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Nothing in life is certain except death, taxes and the second law of thermodynamics. All three are processes in which useful or accessible forms of some quantity, such as energy or money, are transformed into useless, inaccessible forms of the same quantity. That is not to say that these three processes don't have fringe benefits: taxes pay for roads and schools; the second law of thermodynamics drives cars, computers and metabolism; and death, at the very least, opens up tenured faculty positions.
I was one of the first generations to watch television. That's technology. TV is like any other kind of tool. TV exposes people to news, to information, to knowledge, to entertainment. How is it bad? Computers are going to be even bigger. TVs are one-way. You sit there and you watch it. Computers, you interact with.
Some Socialists seem to believe that people should be numbers in a State computer. We believe they should be individuals. We are all unequal. No one, thank heavens, is like anyone else, however much the Socialists may pretend otherwise. We believe that everyone has the right to be unequal but to us every human being is equally important.
I have lived with the prospect of an early death for the last 49 years. I'm not afraid of death, but I'm in no hurry to die. I have so much I want to do first... I regard the brain as a computer which will stop working when its components fail. There is no heaven or afterlife for broken down computers; that is a fairy story for people afraid of the dark.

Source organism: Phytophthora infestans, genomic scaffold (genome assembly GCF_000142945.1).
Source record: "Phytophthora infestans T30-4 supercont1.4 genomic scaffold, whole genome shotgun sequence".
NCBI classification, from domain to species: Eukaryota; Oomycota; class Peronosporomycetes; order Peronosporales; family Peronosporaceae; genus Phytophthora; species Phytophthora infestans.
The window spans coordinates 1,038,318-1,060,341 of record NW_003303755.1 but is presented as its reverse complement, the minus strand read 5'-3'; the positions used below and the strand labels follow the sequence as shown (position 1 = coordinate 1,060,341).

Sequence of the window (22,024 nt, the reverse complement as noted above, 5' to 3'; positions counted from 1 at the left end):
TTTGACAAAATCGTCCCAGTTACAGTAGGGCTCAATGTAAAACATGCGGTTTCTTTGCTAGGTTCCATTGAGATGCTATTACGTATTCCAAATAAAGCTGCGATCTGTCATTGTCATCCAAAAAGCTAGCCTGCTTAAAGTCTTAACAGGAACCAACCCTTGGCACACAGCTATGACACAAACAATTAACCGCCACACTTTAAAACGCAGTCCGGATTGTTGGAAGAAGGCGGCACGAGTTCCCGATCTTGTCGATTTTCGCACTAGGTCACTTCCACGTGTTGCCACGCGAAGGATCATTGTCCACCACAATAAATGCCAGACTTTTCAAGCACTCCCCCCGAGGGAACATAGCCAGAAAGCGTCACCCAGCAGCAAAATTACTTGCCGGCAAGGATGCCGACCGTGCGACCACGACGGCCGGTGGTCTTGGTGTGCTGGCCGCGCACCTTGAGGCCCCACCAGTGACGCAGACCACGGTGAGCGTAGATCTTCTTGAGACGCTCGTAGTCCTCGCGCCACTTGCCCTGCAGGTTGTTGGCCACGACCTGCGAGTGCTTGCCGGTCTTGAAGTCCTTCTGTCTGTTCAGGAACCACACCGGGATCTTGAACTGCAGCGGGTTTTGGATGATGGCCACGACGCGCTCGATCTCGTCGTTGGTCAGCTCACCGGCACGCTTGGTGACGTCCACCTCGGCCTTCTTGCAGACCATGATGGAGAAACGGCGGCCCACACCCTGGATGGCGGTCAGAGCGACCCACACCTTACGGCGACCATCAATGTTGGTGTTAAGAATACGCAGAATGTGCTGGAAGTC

This is what customers pay us for - to sweat all these details so it's easy and pleasant for them to use our computers. We're supposed to be really good at this. That doesn't mean we don't listen to customers, but it's hard for them to tell you what they want when they've never seen anything remotely like it.
John Sculley ruined Apple and he ruined it by bringing a set of values to the top of Apple which were corrupt and corrupted some of the top people who were there, drove out some of the ones who were not corruptible, and brought in more corrupt ones and paid themselves collectively tens of millions of dollars and cared more about their own glory and wealth than they did about what built Apple in the first place — which was making great computers for people to use.
It's like when IBM drove a lot of innovation out of the computer industry before the microprocessor came along. Eventually, Microsoft will crumble because of complacency, and maybe some new things will grow. But until that happens, until there's some fundamental technology shift, it's just over.
But my understanding is there are many villages you go to where there's really no schools, as a practical matter, and many of the schools still teach just how to memorize certain things rather than how to think critically about problems. And every country at this point, if it wants to succeed, needs to put in place free, compulsory education for its young people — because they just can't succeed unless they have some basic skills. They have to be able to read. They have to be able to do mathematics. They have to have some familiarity with computers. They have to be able to understand basic principles of science. If you don't have those basic tools, then it's very hard to find a decent job in today's economy.